I can’t emphasise enough that any magazine worth its salt will be found at this Library. Depending on how fast you read and how many coffee breaks you take you should put aside about an hour minimum and two hours maximum to trawl through old favourites and the newcomers onto the market ( including the inevitable thick, glossy table breakers that remain a complete mystery to me – how do they get the funding, who reads them? ).

One of the interesting aspects of browsing through the collection is coming across the magazines that you ( well, me actually ) wouldn’t touch with a quill the size of a barge pole. Anything that contains the word ‘experimental’, for instance, is guaranteed to bring on nausea. Silly line drawings don’t do much. Big glossies ( see above ). Stand magazine. Front covers that mention the word ‘Faeries’. The list is not that long thank goodness.

What was slightly depressing is that there doesn’t seem to be any new magazines coming onto the market – in paper form anyway. There are various emagazines around now and the Poetry Library does have a list of those that follow the traditional editorial policies of printed magazines. I’ve had a few poems published in this type of format but it just doesn’t seem the same.

Thursday, 2 May 2013

'not previously published'

About ten years ago I was involved in a vigorous online discussion on the poetry magazine Iota’s website regarding the policy of most, if not all, poetry magazines requiring that any poems published in that magazine be ‘not previously published in any other magazine’. I was arguing that this was self defeating for the future of poets and various Editors responded by saying that purchasers wanted new material and their magazines would go under if that wasn’t the case.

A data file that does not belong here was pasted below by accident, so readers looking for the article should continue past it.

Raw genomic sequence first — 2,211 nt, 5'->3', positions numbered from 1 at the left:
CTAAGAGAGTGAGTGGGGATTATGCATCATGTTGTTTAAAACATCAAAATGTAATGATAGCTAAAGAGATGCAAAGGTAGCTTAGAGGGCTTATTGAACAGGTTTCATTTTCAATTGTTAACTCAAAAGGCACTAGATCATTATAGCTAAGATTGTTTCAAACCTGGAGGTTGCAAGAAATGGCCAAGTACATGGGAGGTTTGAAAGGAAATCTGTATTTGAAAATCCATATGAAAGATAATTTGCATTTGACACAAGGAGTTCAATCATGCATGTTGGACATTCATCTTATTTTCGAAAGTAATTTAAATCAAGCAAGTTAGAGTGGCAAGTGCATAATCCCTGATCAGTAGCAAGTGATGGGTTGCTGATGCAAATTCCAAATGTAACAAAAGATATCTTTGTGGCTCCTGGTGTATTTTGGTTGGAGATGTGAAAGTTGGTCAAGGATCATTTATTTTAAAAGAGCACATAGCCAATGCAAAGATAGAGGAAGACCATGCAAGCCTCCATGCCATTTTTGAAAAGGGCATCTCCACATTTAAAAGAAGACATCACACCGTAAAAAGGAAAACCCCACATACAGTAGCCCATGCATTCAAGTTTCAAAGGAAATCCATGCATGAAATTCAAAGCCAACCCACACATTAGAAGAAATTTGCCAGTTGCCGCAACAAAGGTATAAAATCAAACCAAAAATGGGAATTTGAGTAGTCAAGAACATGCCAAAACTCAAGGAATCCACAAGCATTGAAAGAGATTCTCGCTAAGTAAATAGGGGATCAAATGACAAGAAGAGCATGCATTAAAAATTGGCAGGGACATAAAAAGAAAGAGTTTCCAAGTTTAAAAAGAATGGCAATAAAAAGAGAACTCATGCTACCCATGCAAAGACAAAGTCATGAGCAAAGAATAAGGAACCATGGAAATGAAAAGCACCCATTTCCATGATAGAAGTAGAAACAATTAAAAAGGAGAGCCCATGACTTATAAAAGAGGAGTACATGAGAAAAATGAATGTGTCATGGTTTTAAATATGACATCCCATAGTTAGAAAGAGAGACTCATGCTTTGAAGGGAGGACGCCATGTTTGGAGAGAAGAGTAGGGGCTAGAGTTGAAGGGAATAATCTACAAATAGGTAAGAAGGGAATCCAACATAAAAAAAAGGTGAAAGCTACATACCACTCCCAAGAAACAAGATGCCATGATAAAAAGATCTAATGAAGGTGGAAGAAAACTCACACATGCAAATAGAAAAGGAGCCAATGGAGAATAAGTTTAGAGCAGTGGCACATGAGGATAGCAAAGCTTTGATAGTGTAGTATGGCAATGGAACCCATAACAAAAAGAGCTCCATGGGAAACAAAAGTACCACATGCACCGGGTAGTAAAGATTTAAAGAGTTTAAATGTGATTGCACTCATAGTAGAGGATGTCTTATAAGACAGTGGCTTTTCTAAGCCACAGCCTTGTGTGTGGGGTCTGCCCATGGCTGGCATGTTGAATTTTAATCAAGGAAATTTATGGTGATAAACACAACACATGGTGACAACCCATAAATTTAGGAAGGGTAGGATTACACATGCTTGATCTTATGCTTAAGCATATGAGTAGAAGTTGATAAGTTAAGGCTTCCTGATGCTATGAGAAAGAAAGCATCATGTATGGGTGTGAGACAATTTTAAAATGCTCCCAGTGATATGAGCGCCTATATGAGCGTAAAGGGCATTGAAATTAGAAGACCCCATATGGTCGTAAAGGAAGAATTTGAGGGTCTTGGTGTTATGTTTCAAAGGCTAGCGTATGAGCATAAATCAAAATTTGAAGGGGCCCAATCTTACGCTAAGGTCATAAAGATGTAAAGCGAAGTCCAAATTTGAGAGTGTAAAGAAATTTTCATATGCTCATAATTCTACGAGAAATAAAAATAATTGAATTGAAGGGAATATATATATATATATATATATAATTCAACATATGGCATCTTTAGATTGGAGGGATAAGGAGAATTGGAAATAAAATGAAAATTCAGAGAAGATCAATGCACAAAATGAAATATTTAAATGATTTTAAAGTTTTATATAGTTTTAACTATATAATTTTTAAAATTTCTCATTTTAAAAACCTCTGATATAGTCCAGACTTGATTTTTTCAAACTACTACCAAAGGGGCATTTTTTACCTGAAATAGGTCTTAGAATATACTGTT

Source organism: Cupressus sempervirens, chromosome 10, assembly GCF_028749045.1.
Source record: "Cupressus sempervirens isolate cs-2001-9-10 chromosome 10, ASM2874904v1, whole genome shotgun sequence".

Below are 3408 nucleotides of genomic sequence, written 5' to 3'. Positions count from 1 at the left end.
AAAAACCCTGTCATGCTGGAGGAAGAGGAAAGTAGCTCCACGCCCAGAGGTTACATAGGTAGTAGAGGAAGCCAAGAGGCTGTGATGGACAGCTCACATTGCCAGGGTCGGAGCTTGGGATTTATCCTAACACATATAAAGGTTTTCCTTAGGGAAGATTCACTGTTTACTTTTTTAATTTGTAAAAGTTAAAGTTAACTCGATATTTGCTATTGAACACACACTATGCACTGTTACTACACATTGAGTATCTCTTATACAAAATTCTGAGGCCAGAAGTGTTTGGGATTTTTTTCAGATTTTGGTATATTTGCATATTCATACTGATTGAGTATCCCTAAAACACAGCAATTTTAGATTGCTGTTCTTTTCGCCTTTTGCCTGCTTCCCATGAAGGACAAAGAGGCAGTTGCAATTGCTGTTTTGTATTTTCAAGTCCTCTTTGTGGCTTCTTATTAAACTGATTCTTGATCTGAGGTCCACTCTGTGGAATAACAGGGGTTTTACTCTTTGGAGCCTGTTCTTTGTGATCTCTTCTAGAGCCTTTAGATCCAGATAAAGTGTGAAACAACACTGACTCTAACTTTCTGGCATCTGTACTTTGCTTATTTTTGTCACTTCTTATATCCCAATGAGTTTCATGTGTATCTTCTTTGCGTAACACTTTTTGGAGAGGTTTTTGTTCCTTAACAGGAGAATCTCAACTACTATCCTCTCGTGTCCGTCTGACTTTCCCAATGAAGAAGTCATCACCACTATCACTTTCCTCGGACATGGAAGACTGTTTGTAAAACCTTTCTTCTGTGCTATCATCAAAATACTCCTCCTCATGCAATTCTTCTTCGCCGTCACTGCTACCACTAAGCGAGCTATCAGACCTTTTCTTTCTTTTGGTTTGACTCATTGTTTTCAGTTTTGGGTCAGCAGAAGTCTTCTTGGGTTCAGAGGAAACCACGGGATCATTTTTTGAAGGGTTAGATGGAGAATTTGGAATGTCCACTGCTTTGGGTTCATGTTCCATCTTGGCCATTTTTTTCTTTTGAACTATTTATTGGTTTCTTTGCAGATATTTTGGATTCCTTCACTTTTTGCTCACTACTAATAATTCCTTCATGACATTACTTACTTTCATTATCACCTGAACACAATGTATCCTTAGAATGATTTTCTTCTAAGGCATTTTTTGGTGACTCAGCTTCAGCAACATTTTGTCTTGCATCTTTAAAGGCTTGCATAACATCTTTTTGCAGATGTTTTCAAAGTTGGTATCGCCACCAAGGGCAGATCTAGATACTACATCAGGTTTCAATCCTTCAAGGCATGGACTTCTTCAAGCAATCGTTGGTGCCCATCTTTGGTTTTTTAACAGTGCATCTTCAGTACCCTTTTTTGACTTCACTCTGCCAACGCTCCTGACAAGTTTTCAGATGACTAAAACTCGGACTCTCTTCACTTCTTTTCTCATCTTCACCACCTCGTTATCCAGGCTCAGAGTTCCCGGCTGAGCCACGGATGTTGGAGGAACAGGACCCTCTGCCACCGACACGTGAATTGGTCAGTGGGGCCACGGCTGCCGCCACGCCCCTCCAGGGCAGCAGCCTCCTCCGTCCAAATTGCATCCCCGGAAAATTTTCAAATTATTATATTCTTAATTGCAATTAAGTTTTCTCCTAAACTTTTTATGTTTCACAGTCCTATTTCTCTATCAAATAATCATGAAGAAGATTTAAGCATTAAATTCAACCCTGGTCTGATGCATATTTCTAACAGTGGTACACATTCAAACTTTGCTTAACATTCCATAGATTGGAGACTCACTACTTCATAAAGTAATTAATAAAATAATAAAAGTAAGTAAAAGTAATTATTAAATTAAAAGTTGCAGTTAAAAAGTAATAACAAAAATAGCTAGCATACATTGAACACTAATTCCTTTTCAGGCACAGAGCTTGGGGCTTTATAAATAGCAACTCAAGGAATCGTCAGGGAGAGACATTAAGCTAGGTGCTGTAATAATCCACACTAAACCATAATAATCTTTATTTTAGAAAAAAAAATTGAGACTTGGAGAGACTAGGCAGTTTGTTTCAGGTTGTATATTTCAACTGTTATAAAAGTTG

This argument raised its head again in a recent edition of ‘South’ where a comment column made much the same points that I had been putting forward those years ago.

The main and most important point is that this policy severely restricts the opportunities for poets and poems to become well known. As both the columnist and I argue Poetry must be the only art form where a previous publication/exhibition/concert/cd means that it can never be realistically seen again. Can you imagine the situation where if the Beatles had been first heard on Radio Merseyside then no other radio station would play their music. Or David Hockney’s paintings had been shown in Harrogate so the Tate would not place them on display.

Who knows whether a truly great poem has been published in some obscure magazine with a circulation of dozens and lost forever. Why not have something like a ‘Top of the Pops’ where a good poem gets into national significance by being read in many magazines. Maybe the magazines would benefit as well due to their having a mix of new and previously published work.

The columnist makes the further points that aspiring poets only submit their best work to magazines with large circulations so cutting off the input to smaller magazines and also that ‘famous’ poets have little incentive to bother submitting to small magazines when, as a consequence, they will dramatically limit their audience by so doing.

One of the ironies of the columnist’s article is that underneath the piece is a statement from the magazine’s Editorial Board that ‘not withstanding these comments it is still South’s policy only to accept previously unpublished work’